BY LUCY LETHBRIDGE
CATHOLIC TEACHERS have welcomed the publication of new guidelines on sex education that will stress the moral and family values that "lie at the heart of education".
Education Secretary John Patten, a Catholic, this week launched a draft circular on sex education in schools which stressed that "no school should be a value-free zone".
Mark Philpot, teacher at St Richard Gwyn school in North Wales and Secretary of the Catholic Teachers Association, said: "We are wholly in favour of the idea that sex and health education should be placed in the context of family life and relationships".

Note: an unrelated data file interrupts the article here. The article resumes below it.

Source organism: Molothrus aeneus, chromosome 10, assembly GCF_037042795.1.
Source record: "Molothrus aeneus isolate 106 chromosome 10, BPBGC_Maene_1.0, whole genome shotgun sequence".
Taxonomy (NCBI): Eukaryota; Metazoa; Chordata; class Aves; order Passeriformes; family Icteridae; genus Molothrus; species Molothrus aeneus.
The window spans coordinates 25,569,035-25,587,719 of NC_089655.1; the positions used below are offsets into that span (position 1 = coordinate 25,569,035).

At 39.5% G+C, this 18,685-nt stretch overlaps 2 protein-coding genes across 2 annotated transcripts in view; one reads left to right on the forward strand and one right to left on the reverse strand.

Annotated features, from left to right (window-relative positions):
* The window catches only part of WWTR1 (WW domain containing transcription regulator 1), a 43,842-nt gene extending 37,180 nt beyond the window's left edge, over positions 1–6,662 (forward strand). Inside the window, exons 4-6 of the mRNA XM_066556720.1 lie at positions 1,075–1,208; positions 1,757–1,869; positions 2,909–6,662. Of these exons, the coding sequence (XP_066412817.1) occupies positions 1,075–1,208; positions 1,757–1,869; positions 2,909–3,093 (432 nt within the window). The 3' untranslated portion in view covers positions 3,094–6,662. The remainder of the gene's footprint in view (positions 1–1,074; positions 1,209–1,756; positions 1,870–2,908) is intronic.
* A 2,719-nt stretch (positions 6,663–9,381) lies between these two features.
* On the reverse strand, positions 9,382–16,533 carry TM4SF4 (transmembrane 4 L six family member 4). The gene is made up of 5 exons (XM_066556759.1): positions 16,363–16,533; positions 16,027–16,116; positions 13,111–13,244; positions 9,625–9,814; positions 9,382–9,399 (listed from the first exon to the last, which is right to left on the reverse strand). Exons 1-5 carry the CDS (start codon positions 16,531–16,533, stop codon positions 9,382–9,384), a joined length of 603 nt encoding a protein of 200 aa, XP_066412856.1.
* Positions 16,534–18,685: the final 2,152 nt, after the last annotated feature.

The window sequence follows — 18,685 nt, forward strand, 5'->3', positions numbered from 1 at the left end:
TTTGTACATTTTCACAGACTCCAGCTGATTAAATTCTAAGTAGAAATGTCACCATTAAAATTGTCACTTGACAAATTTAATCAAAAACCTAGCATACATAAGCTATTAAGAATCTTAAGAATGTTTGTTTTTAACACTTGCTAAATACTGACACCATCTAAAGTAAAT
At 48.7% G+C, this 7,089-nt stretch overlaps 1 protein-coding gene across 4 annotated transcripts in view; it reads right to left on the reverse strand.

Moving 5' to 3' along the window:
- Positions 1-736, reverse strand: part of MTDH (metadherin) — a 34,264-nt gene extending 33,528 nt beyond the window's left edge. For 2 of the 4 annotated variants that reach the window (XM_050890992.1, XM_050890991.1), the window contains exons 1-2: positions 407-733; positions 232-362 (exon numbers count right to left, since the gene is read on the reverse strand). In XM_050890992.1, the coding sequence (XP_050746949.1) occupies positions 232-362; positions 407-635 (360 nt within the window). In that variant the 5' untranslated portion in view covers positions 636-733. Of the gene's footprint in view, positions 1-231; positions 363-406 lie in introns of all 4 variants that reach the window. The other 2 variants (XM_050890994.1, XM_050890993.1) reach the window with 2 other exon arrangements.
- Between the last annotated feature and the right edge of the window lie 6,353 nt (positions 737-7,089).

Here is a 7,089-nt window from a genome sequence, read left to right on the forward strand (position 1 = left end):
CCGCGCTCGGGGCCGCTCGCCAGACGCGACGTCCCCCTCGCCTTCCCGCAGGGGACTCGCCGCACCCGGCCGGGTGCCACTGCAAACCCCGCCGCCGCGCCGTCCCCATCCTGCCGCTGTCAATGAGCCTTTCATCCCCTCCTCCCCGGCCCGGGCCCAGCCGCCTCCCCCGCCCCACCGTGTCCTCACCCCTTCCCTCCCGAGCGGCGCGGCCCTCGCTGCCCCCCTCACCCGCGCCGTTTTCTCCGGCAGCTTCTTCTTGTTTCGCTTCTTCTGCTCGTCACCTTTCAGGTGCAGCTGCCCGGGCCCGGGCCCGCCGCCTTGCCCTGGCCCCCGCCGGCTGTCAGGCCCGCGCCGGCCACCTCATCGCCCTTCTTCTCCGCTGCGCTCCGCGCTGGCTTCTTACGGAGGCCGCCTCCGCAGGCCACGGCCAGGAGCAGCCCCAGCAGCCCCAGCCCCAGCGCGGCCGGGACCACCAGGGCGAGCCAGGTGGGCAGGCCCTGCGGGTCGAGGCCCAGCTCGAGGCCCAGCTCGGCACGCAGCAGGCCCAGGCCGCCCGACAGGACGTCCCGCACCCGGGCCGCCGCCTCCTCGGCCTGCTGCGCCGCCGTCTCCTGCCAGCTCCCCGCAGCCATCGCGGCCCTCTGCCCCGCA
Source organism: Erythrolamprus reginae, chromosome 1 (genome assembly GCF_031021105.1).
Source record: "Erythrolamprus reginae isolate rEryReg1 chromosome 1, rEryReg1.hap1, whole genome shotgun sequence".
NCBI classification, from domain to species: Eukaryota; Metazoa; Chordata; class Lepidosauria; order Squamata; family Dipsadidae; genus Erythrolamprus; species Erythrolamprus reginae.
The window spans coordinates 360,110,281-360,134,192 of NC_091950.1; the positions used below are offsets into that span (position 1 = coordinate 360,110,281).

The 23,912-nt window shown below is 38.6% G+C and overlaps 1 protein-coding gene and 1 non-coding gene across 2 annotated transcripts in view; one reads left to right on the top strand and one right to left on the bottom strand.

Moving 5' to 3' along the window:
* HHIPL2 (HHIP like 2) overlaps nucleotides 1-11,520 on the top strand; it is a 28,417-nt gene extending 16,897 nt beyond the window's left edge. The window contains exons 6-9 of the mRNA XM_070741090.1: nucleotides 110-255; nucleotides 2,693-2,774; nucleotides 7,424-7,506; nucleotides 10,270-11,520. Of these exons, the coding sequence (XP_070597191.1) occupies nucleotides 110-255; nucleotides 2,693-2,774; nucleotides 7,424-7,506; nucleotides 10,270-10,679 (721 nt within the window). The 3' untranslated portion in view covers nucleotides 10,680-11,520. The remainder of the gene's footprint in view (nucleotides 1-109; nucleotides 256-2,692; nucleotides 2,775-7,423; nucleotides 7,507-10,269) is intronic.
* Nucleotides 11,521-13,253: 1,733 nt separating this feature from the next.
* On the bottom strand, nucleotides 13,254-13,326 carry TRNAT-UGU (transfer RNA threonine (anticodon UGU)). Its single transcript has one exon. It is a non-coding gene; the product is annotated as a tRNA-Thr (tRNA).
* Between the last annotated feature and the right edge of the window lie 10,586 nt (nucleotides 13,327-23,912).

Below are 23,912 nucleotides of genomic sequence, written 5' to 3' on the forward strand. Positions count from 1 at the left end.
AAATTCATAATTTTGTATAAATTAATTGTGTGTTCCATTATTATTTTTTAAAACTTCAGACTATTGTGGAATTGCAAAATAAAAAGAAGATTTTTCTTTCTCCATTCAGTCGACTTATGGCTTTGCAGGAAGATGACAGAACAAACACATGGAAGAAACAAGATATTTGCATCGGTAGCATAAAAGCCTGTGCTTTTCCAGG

Among the issues that the circular sets out for consultation is that the governing bodies of all maintained schools should make a written statement of their policy on sex education available to parents.
Sr Moira Cashmore FCJ, principal of St Augustine's Primary School, Middlesbrough, told the Catholic Herald that the governors of St Augustine's were examining ways to approach the subject
of sex education and stressed "we always seek permission of the parents first".
As part of the drive to ensure that sex is taught in the context of relationships, teaching about HIV and AIDS has been removed from the science section of the National Curriculum.
Fr Harry Stratton, Chairman of a Catholic Education Service working party on sex education, said that he and his colleagues were "anxious that sex education should not be a separate subject".
See Education page 7